Veal slaughterhouse remains closed, but still no charges
The images are hard to forget: Day-old calves being kicked, beaten, and
electrically shocked as they struggle in vain to stand; workers angrily cursing
as the tormented animals collapse to the ground.
A legacy of abuse
They may sound like the stuff of nightmares, but at the Bushway Packing slaughter plant in Vermont, these images were part and parcel of daily business—until the November 2009 release of HSUS' undercover footage from the facility. Running on nightly news programs across the country, the video exposed some of the day-to-day cruelty of the meat industry to the American public.
In a remarkably decisive response reminiscent of the government's reaction to The HSUS' 2008 exposé of abuses at a California slaughterhouse, The USDA and the Vermont Agency of Agriculture ordered Bushway to immediately cease operations.
Today, three months later, the doors to the Bushway facility are locked and the windows are shuttered. The pens that once held tiny, bawling calves are empty. But the Bushway story is far from over. As the state weighs animal cruelty charges against Bushway and the federal government considers legal sanctions as well, animal protection advocates are keeping the Bushway story front and center on their radar screens.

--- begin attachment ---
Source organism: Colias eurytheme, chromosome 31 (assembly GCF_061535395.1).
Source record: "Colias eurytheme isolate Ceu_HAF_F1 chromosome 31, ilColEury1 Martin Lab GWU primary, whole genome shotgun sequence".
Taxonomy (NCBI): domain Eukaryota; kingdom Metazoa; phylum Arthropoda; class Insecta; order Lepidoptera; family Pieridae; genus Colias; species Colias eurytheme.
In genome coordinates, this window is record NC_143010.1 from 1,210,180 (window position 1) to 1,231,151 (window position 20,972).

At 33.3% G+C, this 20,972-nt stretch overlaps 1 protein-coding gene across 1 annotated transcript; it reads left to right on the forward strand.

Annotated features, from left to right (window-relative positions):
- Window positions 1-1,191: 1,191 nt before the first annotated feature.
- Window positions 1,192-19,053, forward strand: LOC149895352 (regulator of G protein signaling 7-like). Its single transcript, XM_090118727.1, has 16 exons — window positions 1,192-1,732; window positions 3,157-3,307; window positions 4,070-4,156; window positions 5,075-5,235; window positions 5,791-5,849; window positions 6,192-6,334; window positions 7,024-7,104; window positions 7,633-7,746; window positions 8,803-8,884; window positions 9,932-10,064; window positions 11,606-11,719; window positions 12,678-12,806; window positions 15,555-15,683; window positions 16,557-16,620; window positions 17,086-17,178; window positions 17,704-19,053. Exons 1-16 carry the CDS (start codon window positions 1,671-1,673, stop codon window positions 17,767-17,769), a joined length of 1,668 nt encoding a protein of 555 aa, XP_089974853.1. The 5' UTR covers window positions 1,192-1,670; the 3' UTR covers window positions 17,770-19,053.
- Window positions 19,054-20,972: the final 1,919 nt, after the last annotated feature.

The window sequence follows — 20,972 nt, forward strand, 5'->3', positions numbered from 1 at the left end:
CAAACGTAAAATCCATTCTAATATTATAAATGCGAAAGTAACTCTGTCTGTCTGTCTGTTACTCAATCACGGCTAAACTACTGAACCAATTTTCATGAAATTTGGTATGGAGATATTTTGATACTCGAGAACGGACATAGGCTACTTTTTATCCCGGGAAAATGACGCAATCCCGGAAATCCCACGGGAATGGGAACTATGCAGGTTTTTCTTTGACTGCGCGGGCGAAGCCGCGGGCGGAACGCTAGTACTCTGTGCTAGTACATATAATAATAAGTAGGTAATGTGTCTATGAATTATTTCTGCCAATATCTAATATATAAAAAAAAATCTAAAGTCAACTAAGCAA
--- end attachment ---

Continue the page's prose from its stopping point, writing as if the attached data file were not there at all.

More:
Condemnation from industry insiders
But it's not just animal advocates who are horrified by the images shot at Bushway. Government and meat industry representatives have roundly condemned the practices depicted on tape, calling for those responsible to be held accountable.
"The deplorable scenes recorded in the video released by the Humane Society
of the United States are unequivocally unacceptable. The callous behavior and
attitudes displayed in the video appear to be clear violations of USDA's humane
— USDA Secretary Tom Vilsak
"The treatment of calves depicted in the videos taken at Bushway's Packing
Plant in Vermont are unacceptable."
— American Veal Association Statement President Chip-Line Burgess
"The agency finds the alleged animal welfare practices disturbing and states
there is no excuse for the inhumane treatment of animals. These practices are
not representative of the industry as a whole in Vermont and such actions will
not be tolerated in our state."
— Vermont Agriculture Secretary Roger Albee
"In addition to violating the USDA's Humane Methods of Slaughter Act, the
actions documented on tape are…in obvious violation of the American Veterinary
Medical Association's (AVMA) Policy on Humane Slaughter of Livestock, which
states that physical abuse of animals must not be tolerated under any
— Vermont Veterinary Medical Association
Still awaiting action
Yet despite the strong consensus against Bushway, the Vermont Attorney General's Office has failed to take criminal action in the three months after plant's closure.
Hopes are high that public pressure, coupled with pressure from within the meat industry itself, will help propel a Vermont cruelty prosecution and send a clear message that animal cruelty, in any industry, is unacceptable.